The government provided funding to mosques and Islamic schools.

The government launched Al Mahdra TV, a Quranic television channel and maintained a Quranic radio station. Both stations sponsored regular programming on themes of moderation in Islam.

The government prohibited printing and distributing non-Islamic religious materials, but possession of these materials was legal.

The government paid monthly salaries of 50,000 ougiya ($164) to 200 imams who passed an examination by a government-funded panel of imams and headed mosques and Islamic schools. It also paid monthly salaries of 25,000-100,000 ougiya ($82-$328) to 30 members of the National Union of Mauritanian Imams, an authority established to regulate the relationship between the religious community and the MIATE.

Although attendance at state-mandated religious classes was ostensibly mandatory, many students did not attend for various ethno-linguistic, religious, and personal reasons. Students were able to advance in school and graduate with diplomas despite missing these classes, provided they otherwise performed satisfactorily.

Section III. Status of Societal Respect for Religious FreedomShare    

On January 3, shortly after the arrest of blogger Mohamed Cheikh Ould Mohamed on charges of apostasy, Abi Ould Ali, a businessman from Nouadhibou, called for his murder, placing a 4,000 euro ($4,866) bounty on Ould Mohamed’s head, according to local media outlets. For the next three weeks, the government remained silent in the face of street-corner fulminations and protest marches – some of which consisted of several thousand participants. Civil society groups, such as For a Green and Democratic Mauritania, that ventured remarks viewed as supportive of Ould Mohamed, were accused on social media of being “traitors to Islam.” On January 26, a Mauritanian defense attorney offered his services to Ould Mohamed. Within days, intimidating public protests – one of which ended in vandalism of shops owned by the employer of the attorney’s sons – forced him to withdraw his offer. By the time of his trial, however, Ould Mohamed was assigned court-appointed counsel.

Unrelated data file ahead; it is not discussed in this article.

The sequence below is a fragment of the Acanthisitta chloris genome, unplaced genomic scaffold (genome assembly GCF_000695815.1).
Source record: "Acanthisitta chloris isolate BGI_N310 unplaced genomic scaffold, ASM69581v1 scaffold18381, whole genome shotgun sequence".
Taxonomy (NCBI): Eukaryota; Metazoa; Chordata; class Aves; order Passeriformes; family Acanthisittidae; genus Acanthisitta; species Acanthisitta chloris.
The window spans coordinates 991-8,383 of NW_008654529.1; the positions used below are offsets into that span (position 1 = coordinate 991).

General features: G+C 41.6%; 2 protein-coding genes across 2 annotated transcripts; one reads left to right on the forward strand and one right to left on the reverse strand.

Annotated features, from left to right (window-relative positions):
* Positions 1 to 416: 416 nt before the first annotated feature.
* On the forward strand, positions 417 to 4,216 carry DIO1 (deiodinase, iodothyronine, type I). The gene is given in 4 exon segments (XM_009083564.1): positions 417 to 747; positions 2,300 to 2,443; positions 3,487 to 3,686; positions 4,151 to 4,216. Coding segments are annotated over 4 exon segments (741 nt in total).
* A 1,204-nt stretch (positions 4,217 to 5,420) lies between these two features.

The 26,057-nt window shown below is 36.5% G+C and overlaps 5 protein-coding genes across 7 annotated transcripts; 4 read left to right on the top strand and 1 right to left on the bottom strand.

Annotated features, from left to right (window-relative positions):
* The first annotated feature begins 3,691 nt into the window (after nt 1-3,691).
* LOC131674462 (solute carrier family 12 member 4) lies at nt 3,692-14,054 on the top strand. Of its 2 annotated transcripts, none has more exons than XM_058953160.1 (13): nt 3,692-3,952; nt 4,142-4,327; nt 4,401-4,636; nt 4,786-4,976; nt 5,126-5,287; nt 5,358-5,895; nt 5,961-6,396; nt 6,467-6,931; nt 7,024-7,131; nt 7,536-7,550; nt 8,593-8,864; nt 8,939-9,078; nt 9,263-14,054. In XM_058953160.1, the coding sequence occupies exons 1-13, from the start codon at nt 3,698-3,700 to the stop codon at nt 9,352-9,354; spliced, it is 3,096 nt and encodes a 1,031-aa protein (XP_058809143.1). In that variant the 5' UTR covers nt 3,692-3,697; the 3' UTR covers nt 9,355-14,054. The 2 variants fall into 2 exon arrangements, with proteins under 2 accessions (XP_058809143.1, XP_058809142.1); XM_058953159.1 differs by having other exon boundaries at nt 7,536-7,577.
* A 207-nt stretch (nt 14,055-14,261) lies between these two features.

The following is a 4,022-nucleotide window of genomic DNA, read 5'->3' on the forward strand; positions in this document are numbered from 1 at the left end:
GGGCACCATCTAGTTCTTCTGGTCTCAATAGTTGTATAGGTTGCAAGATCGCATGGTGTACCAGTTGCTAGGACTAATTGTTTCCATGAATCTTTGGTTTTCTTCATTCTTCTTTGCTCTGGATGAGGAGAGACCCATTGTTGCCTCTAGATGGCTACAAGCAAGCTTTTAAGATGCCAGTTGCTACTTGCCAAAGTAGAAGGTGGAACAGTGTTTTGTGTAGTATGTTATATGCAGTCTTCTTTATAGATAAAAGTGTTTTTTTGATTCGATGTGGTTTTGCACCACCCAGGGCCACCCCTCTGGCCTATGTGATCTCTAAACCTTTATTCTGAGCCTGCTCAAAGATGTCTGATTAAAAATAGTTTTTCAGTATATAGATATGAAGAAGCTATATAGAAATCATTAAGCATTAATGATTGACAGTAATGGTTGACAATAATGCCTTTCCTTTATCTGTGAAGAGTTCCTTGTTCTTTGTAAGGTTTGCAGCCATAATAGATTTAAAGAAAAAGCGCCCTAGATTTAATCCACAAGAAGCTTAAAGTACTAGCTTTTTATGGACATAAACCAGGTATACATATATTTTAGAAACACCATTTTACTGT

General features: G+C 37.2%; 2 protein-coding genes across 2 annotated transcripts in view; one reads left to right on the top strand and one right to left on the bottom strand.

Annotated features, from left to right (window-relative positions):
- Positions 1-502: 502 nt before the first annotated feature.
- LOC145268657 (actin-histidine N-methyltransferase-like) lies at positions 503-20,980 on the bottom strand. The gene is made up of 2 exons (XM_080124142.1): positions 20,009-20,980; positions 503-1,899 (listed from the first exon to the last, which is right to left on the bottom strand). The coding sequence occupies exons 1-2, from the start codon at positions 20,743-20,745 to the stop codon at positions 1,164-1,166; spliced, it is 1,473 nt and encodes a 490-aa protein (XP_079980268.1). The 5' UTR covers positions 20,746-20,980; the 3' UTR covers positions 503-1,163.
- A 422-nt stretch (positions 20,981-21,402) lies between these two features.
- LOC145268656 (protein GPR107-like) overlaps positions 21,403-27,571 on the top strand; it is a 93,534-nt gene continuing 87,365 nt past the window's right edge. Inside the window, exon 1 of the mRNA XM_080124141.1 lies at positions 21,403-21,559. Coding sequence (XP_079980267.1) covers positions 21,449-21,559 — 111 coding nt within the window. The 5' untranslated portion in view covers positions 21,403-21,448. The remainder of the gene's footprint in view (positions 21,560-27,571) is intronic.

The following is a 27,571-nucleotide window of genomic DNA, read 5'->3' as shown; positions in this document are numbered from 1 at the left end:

On June 5, Yadhih Ould Dahi, leader of a Salafist group called Ahbab Errassoul (Friends of the Prophet), issued what he called a fatwa of death against Aminetou Mint Moctar, a renowned human rights activist. Ould Dahi’s declaration followed a French-language interview with Mint Moctar in which she advocated a fair trial for Ould Mohamed and labeled him a “prisoner of conscience.” Authorities declined Mint Moctar’s request for police protection, advising her to resolve her differences through dialogue, but placed Ould Dahi in police custody in late December. The country’s largest Islamist party issued a disavowal of Ould Dahi’s fatwa.

On September 23, local press outlets reported seven citizens met to create an “atheist’s club.” The group’s purported mission was to defend freedom of religion. The government did not comment publicly on this report.

Section IV. U.S. Government PolicyShare    

U.S. embassy representatives, including the former Charge d’Affaires and the current Ambassador, discussed religious tolerance with senior government officials. On multiple occasions in June and July, embassy officers urged government officials from the Ministries of Justice, Interior and Decentralization, and Foreign Affairs and Cooperation to condemn Ahbab Errassoul’s fatwa against Aminetou Mint Moctar. The embassy also issued a public statement in support of a local human rights consortium that had publicly defended Mint Moctar.

The embassy arranged for an imam to travel to the United States in November and December to participate in an official exchange program to promote religious tolerance. The Charge d’Affaires also hosted an iftar for approximately 20 imams and religious scholars, where she underscored the importance of religious tolerance and interfaith understanding.